Sunday, August 24, 2014

Benefits of old pulp fiction

I mentioned a couple posts ago that I'm on a Nero Wolfe binge. For those of you unfamiliar with Mr. Wolfe, he's the hero of several dozen detective novels written by Rex Stout starting in the 1930s and continuing for decades. His plots are marvels of elegant complexity, his narrator, Archie Goodwin, Wolfe's assistant detective, is a Humphrey Bogart type who is excellent company. His characters are unpredictable the way actual people are unpredictable, and the bad guys always get caught in the end. Great literature it ain't, but sometimes just a well-told story is more than sufficient.

One side benefit of reading the early ones is running into thought patterns that were unremarkable at the time, but now seem amazing.

For instance, in "The Rubber Band", the one I'm reading now, written in 1936, we have a cantankerous old coot who doesn't trust Wolfe and is about to refuse to do what Wolfe wants him to do. Trying to convince him, Wolfe says, "You called me an idiot, Mr. Walsh. I return the compliment. What is worse, you are hot-headed. But you are an old man, so there is humanity's debt to you."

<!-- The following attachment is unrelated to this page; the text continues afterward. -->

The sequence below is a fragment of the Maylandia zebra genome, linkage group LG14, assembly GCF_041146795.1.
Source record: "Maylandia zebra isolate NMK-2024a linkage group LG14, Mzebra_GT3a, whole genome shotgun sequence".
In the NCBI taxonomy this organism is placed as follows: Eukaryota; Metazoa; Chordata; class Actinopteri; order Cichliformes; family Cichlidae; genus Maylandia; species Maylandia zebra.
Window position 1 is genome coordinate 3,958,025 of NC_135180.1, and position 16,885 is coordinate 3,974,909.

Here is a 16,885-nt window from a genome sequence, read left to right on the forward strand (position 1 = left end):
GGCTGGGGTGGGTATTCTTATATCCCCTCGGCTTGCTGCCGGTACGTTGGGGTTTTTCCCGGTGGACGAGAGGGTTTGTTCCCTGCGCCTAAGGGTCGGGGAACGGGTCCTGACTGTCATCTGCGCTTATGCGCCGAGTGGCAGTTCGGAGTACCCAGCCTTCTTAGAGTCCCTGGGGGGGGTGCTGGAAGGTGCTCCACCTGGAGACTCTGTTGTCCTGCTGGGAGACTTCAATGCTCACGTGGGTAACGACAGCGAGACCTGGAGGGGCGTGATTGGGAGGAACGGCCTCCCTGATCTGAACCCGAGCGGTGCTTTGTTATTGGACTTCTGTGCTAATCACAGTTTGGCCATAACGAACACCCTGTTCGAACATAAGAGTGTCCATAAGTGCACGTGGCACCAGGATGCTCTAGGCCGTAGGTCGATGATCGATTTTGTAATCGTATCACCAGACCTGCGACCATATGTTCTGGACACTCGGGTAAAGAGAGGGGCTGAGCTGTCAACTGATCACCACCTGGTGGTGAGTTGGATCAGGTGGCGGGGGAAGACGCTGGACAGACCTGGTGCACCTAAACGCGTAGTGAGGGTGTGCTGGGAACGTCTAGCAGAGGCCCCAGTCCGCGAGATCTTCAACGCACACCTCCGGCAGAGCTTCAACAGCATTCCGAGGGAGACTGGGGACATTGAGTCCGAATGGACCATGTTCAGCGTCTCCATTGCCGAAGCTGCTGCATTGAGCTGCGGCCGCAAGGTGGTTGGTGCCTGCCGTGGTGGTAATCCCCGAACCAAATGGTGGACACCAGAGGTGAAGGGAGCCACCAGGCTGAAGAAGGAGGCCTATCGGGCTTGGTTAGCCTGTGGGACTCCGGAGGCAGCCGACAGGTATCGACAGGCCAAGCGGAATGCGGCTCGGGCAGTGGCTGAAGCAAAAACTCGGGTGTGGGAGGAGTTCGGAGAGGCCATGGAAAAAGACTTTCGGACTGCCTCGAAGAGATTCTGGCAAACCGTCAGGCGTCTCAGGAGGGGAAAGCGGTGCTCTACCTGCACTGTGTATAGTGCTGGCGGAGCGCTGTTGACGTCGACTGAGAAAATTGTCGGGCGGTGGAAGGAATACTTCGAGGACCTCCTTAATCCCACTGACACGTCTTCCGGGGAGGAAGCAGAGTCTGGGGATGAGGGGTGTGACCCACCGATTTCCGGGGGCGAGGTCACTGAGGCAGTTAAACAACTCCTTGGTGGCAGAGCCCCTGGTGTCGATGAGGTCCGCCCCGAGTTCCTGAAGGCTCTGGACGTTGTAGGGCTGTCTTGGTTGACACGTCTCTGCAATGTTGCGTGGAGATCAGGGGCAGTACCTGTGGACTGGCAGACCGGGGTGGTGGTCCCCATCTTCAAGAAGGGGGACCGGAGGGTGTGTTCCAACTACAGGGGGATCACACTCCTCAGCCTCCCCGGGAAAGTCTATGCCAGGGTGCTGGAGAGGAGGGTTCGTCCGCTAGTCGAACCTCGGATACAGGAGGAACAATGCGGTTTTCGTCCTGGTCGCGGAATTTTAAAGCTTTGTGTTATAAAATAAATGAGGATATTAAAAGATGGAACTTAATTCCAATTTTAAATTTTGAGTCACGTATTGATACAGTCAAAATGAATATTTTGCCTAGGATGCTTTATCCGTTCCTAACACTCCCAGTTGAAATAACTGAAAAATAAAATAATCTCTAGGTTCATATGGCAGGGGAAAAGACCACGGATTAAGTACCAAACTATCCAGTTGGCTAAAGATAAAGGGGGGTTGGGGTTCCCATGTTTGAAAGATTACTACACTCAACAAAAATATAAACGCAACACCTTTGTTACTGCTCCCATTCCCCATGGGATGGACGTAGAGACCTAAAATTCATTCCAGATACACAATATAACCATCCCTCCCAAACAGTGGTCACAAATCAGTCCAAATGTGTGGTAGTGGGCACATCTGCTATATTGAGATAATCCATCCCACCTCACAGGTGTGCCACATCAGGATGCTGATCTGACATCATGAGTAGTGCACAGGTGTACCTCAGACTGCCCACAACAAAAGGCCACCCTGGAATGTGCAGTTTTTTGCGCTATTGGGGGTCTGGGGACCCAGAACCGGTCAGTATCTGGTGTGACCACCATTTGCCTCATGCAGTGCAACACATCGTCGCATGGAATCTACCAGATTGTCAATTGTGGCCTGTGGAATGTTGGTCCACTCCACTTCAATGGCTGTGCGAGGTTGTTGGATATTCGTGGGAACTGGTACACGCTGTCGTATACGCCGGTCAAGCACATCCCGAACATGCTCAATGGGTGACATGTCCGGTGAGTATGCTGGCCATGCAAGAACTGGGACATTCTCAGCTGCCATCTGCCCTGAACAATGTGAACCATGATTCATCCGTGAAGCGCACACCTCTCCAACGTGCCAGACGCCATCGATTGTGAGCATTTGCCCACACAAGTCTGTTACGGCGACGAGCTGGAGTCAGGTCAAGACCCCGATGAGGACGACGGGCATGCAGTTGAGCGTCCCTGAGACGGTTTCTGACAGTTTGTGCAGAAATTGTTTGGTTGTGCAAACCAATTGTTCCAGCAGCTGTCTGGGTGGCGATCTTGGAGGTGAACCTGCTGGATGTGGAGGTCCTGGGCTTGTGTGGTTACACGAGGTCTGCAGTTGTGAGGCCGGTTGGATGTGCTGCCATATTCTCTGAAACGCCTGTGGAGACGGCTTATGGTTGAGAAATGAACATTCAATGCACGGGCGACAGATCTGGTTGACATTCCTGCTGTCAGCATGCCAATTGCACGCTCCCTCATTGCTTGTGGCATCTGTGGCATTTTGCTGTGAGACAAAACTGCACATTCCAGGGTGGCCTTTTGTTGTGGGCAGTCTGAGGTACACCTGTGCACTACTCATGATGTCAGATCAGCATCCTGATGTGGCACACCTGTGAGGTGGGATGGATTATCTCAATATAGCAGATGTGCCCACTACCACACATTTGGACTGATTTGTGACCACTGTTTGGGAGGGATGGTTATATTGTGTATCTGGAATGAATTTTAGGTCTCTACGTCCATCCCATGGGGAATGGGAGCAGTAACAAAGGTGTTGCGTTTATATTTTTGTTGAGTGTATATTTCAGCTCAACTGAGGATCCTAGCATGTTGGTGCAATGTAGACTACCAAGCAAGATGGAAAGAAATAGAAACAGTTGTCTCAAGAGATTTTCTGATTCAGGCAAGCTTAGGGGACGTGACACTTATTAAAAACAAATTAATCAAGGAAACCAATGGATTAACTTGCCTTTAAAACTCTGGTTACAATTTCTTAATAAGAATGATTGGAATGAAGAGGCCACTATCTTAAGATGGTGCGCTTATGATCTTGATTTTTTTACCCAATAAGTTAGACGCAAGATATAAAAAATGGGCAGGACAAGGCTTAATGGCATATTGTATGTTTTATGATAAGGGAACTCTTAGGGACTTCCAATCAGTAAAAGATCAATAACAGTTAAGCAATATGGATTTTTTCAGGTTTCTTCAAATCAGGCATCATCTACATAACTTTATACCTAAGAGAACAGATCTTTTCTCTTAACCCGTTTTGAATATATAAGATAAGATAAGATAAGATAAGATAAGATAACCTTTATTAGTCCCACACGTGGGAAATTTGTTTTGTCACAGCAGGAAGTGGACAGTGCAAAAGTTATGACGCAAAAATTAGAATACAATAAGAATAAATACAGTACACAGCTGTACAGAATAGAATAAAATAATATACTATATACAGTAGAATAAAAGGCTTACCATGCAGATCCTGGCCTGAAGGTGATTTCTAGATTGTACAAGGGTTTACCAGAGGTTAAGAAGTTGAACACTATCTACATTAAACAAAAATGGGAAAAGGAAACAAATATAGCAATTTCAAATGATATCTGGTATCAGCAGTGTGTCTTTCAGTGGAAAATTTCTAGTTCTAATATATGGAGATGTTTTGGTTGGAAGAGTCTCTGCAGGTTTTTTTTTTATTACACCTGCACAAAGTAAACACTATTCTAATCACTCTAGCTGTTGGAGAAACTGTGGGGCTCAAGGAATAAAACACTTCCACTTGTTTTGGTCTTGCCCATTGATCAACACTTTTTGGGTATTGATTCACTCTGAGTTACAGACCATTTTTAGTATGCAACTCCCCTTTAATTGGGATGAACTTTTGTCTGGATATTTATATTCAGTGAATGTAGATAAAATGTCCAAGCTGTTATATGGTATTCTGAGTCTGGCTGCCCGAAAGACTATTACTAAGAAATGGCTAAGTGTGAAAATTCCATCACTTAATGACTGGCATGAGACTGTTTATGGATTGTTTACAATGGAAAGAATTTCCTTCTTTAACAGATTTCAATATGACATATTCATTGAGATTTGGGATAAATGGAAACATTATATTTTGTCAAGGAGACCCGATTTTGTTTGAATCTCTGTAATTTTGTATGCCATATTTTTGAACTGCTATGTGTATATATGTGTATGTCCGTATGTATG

Humanity's debt to him just because he's old. An unthinkable concept in current society. But then, in the late 30s, Social Security had just been put into place, and people were thinking in terms of what we as a society should do to protect our elders from grinding poverty in old age. I'm not going to insist that the world owes me just because I have survived to 71, but the idea that I've contributed to humanity and might expect at least some respect in return has its appeal.

Of course, there's the other side too. In "Too Many Cooks", written in 1938, I bumped right into the casual ethnic slurs of the time. There are several African American characters, whom Archie refers to with the N-word, and some Italians who are described as "dagos". The plot manages to wind its way through the unthinking racism of the time, coming down against it, but, as someone who really does think the Washington football team should change its name, I was shocked to see the words in print. But one of the minor characters was a squinty-eyed West Virginia sheriff whose behavior reminded me that there's more to racism than non-PC language.